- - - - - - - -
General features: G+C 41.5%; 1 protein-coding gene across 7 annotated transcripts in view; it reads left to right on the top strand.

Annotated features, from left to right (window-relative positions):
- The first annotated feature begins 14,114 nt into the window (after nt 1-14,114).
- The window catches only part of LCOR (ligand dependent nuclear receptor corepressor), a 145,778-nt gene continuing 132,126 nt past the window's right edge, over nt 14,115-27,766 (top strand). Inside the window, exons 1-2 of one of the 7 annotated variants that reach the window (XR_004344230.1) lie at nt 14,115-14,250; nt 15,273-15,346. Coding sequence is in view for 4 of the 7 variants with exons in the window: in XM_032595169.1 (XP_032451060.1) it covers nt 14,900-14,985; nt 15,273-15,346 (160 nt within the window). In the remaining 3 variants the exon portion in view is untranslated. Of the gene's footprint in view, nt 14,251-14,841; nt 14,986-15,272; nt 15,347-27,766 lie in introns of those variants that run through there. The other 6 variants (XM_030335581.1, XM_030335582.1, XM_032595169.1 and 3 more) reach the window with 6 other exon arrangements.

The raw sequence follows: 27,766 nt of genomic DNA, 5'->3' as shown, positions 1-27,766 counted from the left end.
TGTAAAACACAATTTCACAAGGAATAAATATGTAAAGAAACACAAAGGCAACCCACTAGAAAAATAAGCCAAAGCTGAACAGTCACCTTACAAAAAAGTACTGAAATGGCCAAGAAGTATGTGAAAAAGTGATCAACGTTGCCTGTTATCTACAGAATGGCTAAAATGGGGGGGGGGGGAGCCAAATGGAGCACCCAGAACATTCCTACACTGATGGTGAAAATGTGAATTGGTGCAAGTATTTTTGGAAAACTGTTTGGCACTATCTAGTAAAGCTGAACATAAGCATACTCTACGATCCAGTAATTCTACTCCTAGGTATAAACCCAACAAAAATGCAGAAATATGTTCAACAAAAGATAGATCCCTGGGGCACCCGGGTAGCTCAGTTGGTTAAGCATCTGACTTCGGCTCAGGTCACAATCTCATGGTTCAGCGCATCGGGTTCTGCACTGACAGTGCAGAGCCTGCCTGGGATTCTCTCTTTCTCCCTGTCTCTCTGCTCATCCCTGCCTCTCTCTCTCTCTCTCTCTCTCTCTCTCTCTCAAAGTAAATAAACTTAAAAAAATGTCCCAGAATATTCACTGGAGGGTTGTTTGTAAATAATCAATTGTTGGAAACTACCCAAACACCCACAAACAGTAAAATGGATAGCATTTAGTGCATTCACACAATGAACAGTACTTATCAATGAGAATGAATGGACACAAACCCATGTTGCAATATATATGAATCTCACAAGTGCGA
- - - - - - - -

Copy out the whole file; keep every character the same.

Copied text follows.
General features: G+C 41.5%; 1 protein-coding gene across 7 annotated transcripts in view; it reads left to right on the top strand.

Annotated features, from left to right (window-relative positions):
- The first annotated feature begins 14,114 nt into the window (after nt 1-14,114).
- The window catches only part of LCOR (ligand dependent nuclear receptor corepressor), a 145,778-nt gene continuing 132,126 nt past the window's right edge, over nt 14,115-27,766 (top strand). Inside the window, exons 1-2 of one of the 7 annotated variants that reach the window (XR_004344230.1) lie at nt 14,115-14,250; nt 15,273-15,346. Coding sequence is in view for 4 of the 7 variants with exons in the window: in XM_032595169.1 (XP_032451060.1) it covers nt 14,900-14,985; nt 15,273-15,346 (160 nt within the window). In the remaining 3 variants the exon portion in view is untranslated. Of the gene's footprint in view, nt 14,251-14,841; nt 14,986-15,272; nt 15,347-27,766 lie in introns of those variants that run through there. The other 6 variants (XM_030335581.1, XM_030335582.1, XM_032595169.1 and 3 more) reach the window with 6 other exon arrangements.

The raw sequence follows: 27,766 nt of genomic DNA, 5'->3' as shown, positions 1-27,766 counted from the left end.
TGTAAAACACAATTTCACAAGGAATAAATATGTAAAGAAACACAAAGGCAACCCACTAGAAAAATAAGCCAAAGCTGAACAGTCACCTTACAAAAAAGTACTGAAATGGCCAAGAAGTATGTGAAAAAGTGATCAACGTTGCCTGTTATCTACAGAATGGCTAAAATGGGGGGGGGGGGAGCCAAATGGAGCACCCAGAACATTCCTACACTGATGGTGAAAATGTGAATTGGTGCAAGTATTTTTGGAAAACTGTTTGGCACTATCTAGTAAAGCTGAACATAAGCATACTCTACGATCCAGTAATTCTACTCCTAGGTATAAACCCAACAAAAATGCAGAAATATGTTCAACAAAAGATAGATCCCTGGGGCACCCGGGTAGCTCAGTTGGTTAAGCATCTGACTTCGGCTCAGGTCACAATCTCATGGTTCAGCGCATCGGGTTCTGCACTGACAGTGCAGAGCCTGCCTGGGATTCTCTCTTTCTCCCTGTCTCTCTGCTCATCCCTGCCTCTCTCTCTCTCTCTCTCTCTCTCTCTCTCTCAAAGTAAATAAACTTAAAAAAATGTCCCAGAATATTCACTGGAGGGTTGTTTGTAAATAATCAATTGTTGGAAACTACCCAAACACCCACAAACAGTAAAATGGATAGCATTTAGTGCATTCACACAATGAACAGTACTTATCAATGAGAATGAATGGACACAAACCCATGTTGCAATATATATGAATCTCACAAGTGCGA